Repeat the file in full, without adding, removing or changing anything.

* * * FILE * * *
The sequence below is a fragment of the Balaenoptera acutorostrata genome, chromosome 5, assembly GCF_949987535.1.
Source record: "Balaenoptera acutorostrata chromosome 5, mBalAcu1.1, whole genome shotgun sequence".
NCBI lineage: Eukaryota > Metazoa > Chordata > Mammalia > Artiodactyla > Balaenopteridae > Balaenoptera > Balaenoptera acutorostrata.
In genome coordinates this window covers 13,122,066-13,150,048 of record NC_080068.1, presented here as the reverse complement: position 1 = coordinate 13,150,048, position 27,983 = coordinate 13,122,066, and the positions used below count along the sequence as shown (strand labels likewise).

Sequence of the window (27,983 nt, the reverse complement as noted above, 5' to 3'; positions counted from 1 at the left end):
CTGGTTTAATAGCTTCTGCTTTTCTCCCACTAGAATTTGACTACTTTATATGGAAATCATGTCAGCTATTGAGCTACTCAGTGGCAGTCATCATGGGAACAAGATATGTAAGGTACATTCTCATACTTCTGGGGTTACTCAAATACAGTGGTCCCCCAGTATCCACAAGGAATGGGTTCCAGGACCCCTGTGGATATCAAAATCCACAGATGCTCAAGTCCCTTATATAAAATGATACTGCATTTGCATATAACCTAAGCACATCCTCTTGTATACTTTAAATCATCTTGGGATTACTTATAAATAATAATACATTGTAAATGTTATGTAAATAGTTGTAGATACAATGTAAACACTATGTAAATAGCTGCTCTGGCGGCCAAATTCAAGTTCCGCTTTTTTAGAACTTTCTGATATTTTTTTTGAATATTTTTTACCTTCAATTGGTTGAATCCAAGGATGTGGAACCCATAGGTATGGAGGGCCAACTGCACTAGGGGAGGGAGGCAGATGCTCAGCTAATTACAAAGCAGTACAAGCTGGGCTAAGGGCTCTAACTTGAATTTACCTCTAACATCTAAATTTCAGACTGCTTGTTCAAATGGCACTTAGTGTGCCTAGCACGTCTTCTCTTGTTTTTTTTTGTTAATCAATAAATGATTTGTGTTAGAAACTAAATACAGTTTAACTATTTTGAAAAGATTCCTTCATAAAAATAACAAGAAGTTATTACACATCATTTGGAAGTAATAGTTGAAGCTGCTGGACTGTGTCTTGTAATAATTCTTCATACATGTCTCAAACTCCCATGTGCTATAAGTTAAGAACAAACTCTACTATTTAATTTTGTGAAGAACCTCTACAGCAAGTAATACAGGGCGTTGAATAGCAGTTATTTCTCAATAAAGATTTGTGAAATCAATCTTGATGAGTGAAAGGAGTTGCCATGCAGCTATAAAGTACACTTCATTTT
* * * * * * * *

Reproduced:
The sequence below is a fragment of the Balaenoptera acutorostrata genome, chromosome 5, assembly GCF_949987535.1.
Source record: "Balaenoptera acutorostrata chromosome 5, mBalAcu1.1, whole genome shotgun sequence".
NCBI lineage: Eukaryota > Metazoa > Chordata > Mammalia > Artiodactyla > Balaenopteridae > Balaenoptera > Balaenoptera acutorostrata.
In genome coordinates this window covers 13,122,066-13,150,048 of record NC_080068.1, presented here as the reverse complement: position 1 = coordinate 13,150,048, position 27,983 = coordinate 13,122,066, and the positions used below count along the sequence as shown (strand labels likewise).

Sequence of the window (27,983 nt, the reverse complement as noted above, 5' to 3'; positions counted from 1 at the left end):
CTGGTTTAATAGCTTCTGCTTTTCTCCCACTAGAATTTGACTACTTTATATGGAAATCATGTCAGCTATTGAGCTACTCAGTGGCAGTCATCATGGGAACAAGATATGTAAGGTACATTCTCATACTTCTGGGGTTACTCAAATACAGTGGTCCCCCAGTATCCACAAGGAATGGGTTCCAGGACCCCTGTGGATATCAAAATCCACAGATGCTCAAGTCCCTTATATAAAATGATACTGCATTTGCATATAACCTAAGCACATCCTCTTGTATACTTTAAATCATCTTGGGATTACTTATAAATAATAATACATTGTAAATGTTATGTAAATAGTTGTAGATACAATGTAAACACTATGTAAATAGCTGCTCTGGCGGCCAAATTCAAGTTCCGCTTTTTTAGAACTTTCTGATATTTTTTTTGAATATTTTTTACCTTCAATTGGTTGAATCCAAGGATGTGGAACCCATAGGTATGGAGGGCCAACTGCACTAGGGGAGGGAGGCAGATGCTCAGCTAATTACAAAGCAGTACAAGCTGGGCTAAGGGCTCTAACTTGAATTTACCTCTAACATCTAAATTTCAGACTGCTTGTTCAAATGGCACTTAGTGTGCCTAGCACGTCTTCTCTTGTTTTTTTTTGTTAATCAATAAATGATTTGTGTTAGAAACTAAATACAGTTTAACTATTTTGAAAAGATTCCTTCATAAAAATAACAAGAAGTTATTACACATCATTTGGAAGTAATAGTTGAAGCTGCTGGACTGTGTCTTGTAATAATTCTTCATACATGTCTCAAACTCCCATGTGCTATAAGTTAAGAACAAACTCTACTATTTAATTTTGTGAAGAACCTCTACAGCAAGTAATACAGGGCGTTGAATAGCAGTTATTTCTCAATAAAGATTTGTGAAATCAATCTTGATGAGTGAAAGGAGTTGCCATGCAGCTATAAAGTACACTTCATTTT